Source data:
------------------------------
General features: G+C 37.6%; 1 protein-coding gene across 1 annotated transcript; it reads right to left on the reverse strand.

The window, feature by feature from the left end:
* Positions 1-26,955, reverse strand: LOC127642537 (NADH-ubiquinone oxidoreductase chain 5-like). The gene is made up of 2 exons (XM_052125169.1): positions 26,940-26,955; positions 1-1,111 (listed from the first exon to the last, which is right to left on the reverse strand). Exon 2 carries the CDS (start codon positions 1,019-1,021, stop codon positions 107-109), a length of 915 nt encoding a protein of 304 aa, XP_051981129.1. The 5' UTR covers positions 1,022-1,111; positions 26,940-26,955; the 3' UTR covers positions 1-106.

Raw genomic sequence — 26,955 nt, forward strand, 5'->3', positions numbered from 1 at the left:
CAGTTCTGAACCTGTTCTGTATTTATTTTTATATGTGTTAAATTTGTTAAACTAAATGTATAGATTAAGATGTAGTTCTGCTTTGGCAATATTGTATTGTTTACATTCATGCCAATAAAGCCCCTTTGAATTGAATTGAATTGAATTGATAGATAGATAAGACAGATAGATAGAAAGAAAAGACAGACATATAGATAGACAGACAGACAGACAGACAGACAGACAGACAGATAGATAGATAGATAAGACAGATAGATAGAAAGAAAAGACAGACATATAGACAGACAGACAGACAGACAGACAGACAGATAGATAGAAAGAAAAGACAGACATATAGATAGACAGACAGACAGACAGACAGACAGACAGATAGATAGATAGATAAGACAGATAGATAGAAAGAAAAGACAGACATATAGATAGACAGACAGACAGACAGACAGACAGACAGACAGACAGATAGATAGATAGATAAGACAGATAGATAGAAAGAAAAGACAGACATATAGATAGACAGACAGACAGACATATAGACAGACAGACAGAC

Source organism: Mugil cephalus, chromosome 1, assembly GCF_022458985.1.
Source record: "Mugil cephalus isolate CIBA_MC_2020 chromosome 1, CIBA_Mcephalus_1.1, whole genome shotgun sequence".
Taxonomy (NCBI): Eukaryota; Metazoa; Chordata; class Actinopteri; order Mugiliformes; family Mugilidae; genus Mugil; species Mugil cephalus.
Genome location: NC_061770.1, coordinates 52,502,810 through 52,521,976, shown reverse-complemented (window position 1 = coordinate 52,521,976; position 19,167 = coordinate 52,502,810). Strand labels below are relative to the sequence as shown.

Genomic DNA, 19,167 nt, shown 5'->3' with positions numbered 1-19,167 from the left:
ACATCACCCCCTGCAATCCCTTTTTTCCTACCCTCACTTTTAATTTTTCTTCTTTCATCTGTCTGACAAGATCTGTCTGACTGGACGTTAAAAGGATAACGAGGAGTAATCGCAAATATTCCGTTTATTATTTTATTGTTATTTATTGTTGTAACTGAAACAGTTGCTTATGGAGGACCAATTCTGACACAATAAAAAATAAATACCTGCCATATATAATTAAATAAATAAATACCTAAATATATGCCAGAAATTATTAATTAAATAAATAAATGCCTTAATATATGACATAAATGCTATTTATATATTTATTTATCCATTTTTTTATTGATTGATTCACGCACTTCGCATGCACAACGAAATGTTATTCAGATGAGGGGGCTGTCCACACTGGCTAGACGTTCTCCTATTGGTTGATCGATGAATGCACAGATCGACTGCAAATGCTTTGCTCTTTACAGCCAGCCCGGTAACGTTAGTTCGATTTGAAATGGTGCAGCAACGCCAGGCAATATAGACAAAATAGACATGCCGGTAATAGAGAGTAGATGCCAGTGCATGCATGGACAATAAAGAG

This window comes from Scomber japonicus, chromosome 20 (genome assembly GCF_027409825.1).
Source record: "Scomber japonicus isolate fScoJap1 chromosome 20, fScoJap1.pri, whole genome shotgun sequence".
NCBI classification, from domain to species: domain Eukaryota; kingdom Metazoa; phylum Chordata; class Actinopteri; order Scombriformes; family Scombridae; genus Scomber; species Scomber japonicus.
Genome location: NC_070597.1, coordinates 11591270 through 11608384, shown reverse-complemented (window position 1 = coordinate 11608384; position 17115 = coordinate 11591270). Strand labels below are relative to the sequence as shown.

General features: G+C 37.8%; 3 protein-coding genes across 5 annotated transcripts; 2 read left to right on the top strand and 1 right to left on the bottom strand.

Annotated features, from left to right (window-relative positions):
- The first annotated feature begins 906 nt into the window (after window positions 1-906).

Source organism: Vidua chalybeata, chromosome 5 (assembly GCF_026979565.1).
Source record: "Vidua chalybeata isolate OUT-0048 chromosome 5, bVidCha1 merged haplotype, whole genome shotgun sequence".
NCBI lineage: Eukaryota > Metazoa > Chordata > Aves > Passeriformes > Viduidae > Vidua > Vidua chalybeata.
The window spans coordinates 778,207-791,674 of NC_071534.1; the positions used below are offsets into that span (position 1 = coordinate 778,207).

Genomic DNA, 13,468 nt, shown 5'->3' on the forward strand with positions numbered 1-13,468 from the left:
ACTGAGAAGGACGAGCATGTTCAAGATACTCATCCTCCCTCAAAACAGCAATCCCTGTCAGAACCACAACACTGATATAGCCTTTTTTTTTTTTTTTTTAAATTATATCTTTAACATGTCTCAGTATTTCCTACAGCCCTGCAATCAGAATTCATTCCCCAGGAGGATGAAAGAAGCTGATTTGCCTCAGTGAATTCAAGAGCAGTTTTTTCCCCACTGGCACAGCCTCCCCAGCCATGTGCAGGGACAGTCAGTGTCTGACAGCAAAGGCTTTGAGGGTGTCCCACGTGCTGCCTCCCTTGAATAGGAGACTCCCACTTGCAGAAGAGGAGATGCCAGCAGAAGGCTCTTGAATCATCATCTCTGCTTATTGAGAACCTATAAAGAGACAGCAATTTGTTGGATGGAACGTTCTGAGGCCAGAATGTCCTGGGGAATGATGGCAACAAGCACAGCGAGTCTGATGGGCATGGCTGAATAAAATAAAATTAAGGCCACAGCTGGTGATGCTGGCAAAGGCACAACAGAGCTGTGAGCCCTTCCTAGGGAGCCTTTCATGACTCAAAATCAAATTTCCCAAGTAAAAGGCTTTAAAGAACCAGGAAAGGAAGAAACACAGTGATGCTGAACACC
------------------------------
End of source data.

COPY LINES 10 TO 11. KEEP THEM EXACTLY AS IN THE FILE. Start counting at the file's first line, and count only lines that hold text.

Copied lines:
Genomic DNA, 19,167 nt, shown 5'->3' with positions numbered 1-19,167 from the left:
ACATCACCCCCTGCAATCCCTTTTTTCCTACCCTCACTTTTAATTTTTCTTCTTTCATCTGTCTGACAAGATCTGTCTGACTGGACGTTAAAAGGATAACGAGGAGTAATCGCAAATATTCCGTTTATTATTTTATTGTTATTTATTGTTGTAACTGAAACAGTTGCTTATGGAGGACCAATTCTGACACAATAAAAAATAAATACCTGCCATATATAATTAAATAAATAAATACCTAAATATATGCCAGAAATTATTAATTAAATAAATAAATGCCTTAATATATGACATAAATGCTATTTATATATTTATTTATCCATTTTTTTATTGATTGATTCACGCACTTCGCATGCACAACGAAATGTTATTCAGATGAGGGGGCTGTCCACACTGGCTAGACGTTCTCCTATTGGTTGATCGATGAATGCACAGATCGACTGCAAATGCTTTGCTCTTTACAGCCAGCCCGGTAACGTTAGTTCGATTTGAAATGGTGCAGCAACGCCAGGCAATATAGACAAAATAGACATGCCGGTAATAGAGAGTAGATGCCAGTGCATGCATGGACAATAAAGAG